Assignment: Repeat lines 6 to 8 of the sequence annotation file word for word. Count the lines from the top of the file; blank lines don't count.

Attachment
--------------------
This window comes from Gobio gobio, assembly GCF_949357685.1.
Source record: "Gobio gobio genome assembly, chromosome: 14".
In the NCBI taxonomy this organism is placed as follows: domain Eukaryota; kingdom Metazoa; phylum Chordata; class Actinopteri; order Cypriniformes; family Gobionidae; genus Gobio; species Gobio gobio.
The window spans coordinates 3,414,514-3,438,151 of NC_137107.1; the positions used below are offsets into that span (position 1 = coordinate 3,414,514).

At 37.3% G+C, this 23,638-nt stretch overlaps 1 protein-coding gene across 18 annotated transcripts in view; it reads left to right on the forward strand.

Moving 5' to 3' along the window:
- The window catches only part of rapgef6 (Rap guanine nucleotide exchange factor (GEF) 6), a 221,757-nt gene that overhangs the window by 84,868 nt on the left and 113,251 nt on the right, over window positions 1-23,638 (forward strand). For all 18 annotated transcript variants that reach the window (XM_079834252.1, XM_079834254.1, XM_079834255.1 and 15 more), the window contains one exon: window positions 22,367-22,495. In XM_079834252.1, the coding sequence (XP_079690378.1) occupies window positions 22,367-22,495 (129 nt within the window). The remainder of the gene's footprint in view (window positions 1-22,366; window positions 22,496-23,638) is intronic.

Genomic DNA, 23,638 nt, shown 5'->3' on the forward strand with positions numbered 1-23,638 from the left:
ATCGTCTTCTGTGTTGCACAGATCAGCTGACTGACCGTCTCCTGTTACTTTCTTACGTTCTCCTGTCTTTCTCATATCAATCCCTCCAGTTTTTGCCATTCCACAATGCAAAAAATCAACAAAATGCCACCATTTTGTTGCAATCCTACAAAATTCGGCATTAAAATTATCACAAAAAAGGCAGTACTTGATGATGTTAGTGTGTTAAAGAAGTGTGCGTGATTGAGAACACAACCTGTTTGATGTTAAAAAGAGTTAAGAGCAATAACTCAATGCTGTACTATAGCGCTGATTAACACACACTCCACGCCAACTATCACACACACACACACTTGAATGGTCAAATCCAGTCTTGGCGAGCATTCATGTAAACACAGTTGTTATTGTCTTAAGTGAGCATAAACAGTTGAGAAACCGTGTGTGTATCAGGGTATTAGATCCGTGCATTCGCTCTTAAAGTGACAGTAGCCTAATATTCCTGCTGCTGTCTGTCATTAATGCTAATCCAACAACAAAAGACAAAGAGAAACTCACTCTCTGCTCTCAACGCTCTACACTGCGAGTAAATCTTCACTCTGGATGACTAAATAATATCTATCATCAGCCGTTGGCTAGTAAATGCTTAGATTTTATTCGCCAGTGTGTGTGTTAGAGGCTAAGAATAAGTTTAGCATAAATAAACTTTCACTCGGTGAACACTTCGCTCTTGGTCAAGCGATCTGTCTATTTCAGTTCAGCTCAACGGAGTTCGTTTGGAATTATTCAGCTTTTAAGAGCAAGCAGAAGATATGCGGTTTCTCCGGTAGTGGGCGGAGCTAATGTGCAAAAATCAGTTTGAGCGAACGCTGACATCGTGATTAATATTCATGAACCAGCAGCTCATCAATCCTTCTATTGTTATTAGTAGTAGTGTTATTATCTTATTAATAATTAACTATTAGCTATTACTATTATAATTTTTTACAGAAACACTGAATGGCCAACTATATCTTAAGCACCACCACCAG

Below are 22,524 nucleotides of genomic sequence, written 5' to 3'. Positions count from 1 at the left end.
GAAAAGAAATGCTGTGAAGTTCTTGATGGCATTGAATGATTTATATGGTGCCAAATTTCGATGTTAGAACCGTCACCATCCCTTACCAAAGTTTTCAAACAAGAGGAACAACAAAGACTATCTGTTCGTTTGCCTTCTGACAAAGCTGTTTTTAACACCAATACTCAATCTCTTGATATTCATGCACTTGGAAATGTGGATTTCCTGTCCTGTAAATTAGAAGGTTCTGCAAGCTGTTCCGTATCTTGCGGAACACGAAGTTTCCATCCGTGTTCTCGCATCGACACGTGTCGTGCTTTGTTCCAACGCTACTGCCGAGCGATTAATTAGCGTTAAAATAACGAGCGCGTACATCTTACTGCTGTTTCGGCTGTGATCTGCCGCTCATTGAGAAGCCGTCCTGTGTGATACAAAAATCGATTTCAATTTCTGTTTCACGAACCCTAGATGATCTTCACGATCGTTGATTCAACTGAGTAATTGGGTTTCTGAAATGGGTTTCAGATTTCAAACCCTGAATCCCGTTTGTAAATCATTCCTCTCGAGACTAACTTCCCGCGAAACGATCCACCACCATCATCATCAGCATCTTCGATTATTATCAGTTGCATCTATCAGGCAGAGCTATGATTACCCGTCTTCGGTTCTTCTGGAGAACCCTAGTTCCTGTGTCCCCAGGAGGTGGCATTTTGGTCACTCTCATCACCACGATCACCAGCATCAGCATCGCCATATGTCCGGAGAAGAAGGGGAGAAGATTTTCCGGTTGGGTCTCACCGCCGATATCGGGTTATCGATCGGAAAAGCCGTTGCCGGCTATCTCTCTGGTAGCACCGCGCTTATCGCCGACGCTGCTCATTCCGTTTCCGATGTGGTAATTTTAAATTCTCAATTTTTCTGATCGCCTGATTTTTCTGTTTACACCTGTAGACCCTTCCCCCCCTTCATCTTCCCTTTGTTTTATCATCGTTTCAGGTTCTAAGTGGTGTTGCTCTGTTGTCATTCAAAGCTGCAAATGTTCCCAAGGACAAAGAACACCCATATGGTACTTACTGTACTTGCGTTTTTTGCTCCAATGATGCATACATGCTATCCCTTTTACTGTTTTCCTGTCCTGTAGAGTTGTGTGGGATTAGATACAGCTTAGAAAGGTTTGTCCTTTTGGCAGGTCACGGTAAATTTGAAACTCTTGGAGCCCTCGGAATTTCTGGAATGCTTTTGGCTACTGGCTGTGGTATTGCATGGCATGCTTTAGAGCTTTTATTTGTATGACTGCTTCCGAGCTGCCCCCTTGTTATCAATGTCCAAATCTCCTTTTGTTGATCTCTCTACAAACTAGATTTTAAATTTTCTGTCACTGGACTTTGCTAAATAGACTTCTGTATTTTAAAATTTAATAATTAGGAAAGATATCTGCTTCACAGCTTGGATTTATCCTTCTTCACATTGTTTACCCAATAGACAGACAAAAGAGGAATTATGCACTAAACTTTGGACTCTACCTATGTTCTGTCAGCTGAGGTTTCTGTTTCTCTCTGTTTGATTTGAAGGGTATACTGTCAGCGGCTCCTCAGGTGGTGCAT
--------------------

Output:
Moving 5' to 3' along the window:
- The window catches only part of rapgef6 (Rap guanine nucleotide exchange factor (GEF) 6), a 221,757-nt gene that overhangs the window by 84,868 nt on the left and 113,251 nt on the right, over window positions 1-23,638 (forward strand). For all 18 annotated transcript variants that reach the window (XM_079834252.1, XM_079834254.1, XM_079834255.1 and 15 more), the window contains one exon: window positions 22,367-22,495. In XM_079834252.1, the coding sequence (XP_079690378.1) occupies window positions 22,367-22,495 (129 nt within the window). The remainder of the gene's footprint in view (window positions 1-22,366; window positions 22,496-23,638) is intronic.

Genomic DNA, 23,638 nt, shown 5'->3' on the forward strand with positions numbered 1-23,638 from the left: